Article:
International Joint Conference on Artificial Intelligence
4th - 10th August, 2001. Seattle, Washington, USA
TUTORIAL SP3 Sunday 5th August 2:00 -- 6:00 pm
Philosophical Foundations: Some Key Questions
Aaron Sloman and Matthias Scheutz
School of Computer Science
The University of Birmingham Note: Matthias Scheutz has returned to the University of Notre Dame. See: http://www.cse.nd.edu/~mscheutz/
This tutorial, presented by tutors with deep knowledge and experience both in philosophy and in AI, will introduce a range of philosophical questions relevant to the goals and methodology of AI as science and AI as engineering, including the contribution of AI to the study of mind, and some unresolved questions about the nature of computational systems and how they relate to physical systems.
The mode of presentation will be a mixture of lectures and interactive discussions.
The questions to be discussed include a selection from the following:
The tutorial can be viewed as a sequel to the Philosophical Encounter Session at IJCAI-95, organised by Aaron Sloman and presented jointly with Marvin Minsky and John McCarthy.
The slides were prepared in a hurry to meet the printing deadline, and were re-organised and improved for the final presentation. We prepared far more slides than there was time to go through at the tutorial. So a subset was chosen for presentation on the day. The slides may be downloaded from here (pointers below).
Some of the
themes are developed in more recent slide presentations in Aaron
Sloman's "talks" directory:
especially the talks on
A related book now available online:
Aaron Sloman's 1978 book, The Computer Revolution in Philosophy has been out of print for many years, but is now available free of charge online, at http://www.cs.bham.ac.uk/research/cogaff/crp/.
The tutorial will introduce some old philosophical concepts along with the problems they generate, and attempt to show how these problems take on a new form in the light of developments in Computer Science, Software Engineering, Artificial Intelligence and Neuroscience.
The tutorial will begin with a brief overview of some of central problems in:
o Metaphysics (the study of what kinds of things exist (ontology), including questions about the nature of causation and the relations between mind and matter)
o Epistemology (the study of what kinds of things can be known)
o Philosophy of mind (a more detailed study of what minds are and how are they related to brains, or computers)
o Philosophy of computing
An introduction to ontology will include the idea of "comparative descriptive ontology": the study of different sorts of ontologies to be found in different sorts of organisms, different sorts of humans (e.g. children, adults, humans from different cultures) and ontologies that might be useful for various kinds of machines.
The idea of an architecture-based ontology will be presented, as an extension of the method of conceptual analysis in philosophy.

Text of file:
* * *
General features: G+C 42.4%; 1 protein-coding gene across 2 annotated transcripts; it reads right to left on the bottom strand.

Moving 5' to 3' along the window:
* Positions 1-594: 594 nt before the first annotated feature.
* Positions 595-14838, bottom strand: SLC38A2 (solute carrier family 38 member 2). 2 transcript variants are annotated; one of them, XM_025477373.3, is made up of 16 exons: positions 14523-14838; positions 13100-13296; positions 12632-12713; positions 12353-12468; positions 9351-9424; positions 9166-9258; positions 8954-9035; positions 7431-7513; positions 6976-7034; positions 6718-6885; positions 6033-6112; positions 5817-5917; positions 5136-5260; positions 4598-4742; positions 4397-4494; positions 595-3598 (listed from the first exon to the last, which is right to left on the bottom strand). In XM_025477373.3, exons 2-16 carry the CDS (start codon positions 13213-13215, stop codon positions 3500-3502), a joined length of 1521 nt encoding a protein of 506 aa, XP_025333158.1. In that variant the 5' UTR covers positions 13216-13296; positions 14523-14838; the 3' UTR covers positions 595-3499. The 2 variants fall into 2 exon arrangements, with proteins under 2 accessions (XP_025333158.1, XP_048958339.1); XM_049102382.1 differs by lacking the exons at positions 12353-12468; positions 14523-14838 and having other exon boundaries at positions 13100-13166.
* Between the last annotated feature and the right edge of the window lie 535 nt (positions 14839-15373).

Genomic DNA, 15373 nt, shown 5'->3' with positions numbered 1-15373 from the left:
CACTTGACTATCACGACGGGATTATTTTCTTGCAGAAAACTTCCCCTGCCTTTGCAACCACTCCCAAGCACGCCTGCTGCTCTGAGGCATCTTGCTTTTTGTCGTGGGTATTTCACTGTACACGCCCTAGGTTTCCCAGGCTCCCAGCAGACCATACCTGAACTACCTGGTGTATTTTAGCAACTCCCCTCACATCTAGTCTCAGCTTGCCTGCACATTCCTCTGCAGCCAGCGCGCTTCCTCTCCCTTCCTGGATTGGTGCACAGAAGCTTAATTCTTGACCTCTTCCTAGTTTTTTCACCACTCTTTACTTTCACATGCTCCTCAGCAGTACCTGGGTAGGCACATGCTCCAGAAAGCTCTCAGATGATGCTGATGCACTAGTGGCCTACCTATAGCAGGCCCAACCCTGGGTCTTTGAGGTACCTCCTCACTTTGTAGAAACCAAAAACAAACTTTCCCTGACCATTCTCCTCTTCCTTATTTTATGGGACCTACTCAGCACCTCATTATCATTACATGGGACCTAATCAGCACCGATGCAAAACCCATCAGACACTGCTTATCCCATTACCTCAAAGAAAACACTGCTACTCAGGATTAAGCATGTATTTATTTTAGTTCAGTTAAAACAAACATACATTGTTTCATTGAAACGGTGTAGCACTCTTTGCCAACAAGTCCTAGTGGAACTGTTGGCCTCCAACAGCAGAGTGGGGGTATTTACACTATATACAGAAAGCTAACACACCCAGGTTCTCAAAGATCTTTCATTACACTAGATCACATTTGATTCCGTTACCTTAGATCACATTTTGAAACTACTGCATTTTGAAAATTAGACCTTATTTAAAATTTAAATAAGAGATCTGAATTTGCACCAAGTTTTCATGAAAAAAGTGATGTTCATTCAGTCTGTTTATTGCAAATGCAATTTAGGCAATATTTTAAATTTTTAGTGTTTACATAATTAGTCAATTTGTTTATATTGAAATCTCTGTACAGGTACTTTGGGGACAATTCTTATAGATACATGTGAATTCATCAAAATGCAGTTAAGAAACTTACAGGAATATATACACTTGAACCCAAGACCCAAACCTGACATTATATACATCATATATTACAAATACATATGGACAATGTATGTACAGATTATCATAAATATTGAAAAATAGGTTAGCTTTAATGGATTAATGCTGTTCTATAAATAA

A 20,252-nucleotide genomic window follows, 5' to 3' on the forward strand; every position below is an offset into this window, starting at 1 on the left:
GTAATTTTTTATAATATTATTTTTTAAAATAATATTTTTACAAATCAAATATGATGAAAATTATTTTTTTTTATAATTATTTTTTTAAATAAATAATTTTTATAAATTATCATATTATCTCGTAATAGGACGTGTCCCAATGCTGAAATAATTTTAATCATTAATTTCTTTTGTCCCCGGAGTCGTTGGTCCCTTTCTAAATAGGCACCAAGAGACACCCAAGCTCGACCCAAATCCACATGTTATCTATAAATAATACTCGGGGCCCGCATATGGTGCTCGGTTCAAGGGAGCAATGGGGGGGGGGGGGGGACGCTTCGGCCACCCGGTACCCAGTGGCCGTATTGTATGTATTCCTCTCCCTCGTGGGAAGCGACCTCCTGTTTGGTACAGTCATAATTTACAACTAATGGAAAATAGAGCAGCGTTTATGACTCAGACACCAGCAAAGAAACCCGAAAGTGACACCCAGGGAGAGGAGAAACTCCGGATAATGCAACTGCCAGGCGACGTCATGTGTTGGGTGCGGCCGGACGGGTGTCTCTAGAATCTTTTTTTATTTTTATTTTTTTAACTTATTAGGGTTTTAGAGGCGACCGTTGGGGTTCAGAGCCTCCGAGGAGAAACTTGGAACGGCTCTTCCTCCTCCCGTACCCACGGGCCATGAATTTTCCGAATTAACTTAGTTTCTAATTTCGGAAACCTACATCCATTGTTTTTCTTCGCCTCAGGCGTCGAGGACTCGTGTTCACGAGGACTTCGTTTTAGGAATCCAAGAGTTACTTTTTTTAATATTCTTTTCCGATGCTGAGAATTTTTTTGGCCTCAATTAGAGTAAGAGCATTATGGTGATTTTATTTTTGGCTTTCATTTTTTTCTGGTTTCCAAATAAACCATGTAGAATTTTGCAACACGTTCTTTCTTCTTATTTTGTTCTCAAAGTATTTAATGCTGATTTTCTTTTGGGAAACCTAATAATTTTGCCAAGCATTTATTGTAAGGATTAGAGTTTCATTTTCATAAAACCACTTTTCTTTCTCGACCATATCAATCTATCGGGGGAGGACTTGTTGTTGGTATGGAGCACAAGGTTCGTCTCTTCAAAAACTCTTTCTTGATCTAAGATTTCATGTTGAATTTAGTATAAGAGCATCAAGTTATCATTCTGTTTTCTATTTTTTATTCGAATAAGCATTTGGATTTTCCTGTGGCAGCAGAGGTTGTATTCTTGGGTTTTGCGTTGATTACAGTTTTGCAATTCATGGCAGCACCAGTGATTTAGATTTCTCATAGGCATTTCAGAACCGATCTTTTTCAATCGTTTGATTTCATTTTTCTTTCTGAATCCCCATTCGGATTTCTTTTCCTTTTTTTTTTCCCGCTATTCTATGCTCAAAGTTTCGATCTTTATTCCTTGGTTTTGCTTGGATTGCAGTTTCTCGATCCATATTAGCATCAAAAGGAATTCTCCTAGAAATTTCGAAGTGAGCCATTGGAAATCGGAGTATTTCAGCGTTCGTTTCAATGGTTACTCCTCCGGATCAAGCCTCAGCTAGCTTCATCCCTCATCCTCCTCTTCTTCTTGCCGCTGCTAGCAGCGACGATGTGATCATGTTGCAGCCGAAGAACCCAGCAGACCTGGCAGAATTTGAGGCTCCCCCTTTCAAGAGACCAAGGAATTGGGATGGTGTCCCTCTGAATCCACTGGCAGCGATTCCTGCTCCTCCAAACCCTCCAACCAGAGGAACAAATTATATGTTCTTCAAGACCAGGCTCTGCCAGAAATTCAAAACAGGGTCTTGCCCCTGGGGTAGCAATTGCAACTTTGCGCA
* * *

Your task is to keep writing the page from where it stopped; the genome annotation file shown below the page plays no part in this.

This will be illustrated by outlining some ways in which developments in computing have led to developments in our own ontology, in particular the recent extension of our scientific ontology to include information processing machines, including virtual information processing machines, on the basis of which our ontology has been extended with a host of new concepts referring to objects, events and processes that can occur in such machines (e.g. procedures, closures, memory management, garbage collection, circular lists, sub-symbolic computation, etc.)
There are a number of deep problems about the nature of such machines, what sorts of existence they have, whether they can have causal powers, and how they are related to the underlying physical machines.
E.g. when we talk about a lisp virtual machine running in a computer are we really talking in an obscure way about *physical* processes occurring in the electronic devices in the machine, or are there also non-physical entities, events and processes involving such things as numbers, strings, lists, trees, graphs, procedures, procedure activations, etc.?
Can events in these virtual machines have effects, including physical effects, and if so is that consistent with the assumption that physical reality is a causally closed system? This will have to be discussed in the light of hard philosophical problems about the nature of causation, and how causation is related to counterfactual conditionals.
The intuitive notions of "implementation", or "realisation", employed by software engineers and computer scientists will be analysed and compared with the notion of "supervenience" which is used by philosophers to discuss the relationship between mental and physical phenomena.
This in turn will lead to questions about whether minds might be implemented in computers, in the context of the more general question: What sorts of minds can be implemented in what sorts of physical machines?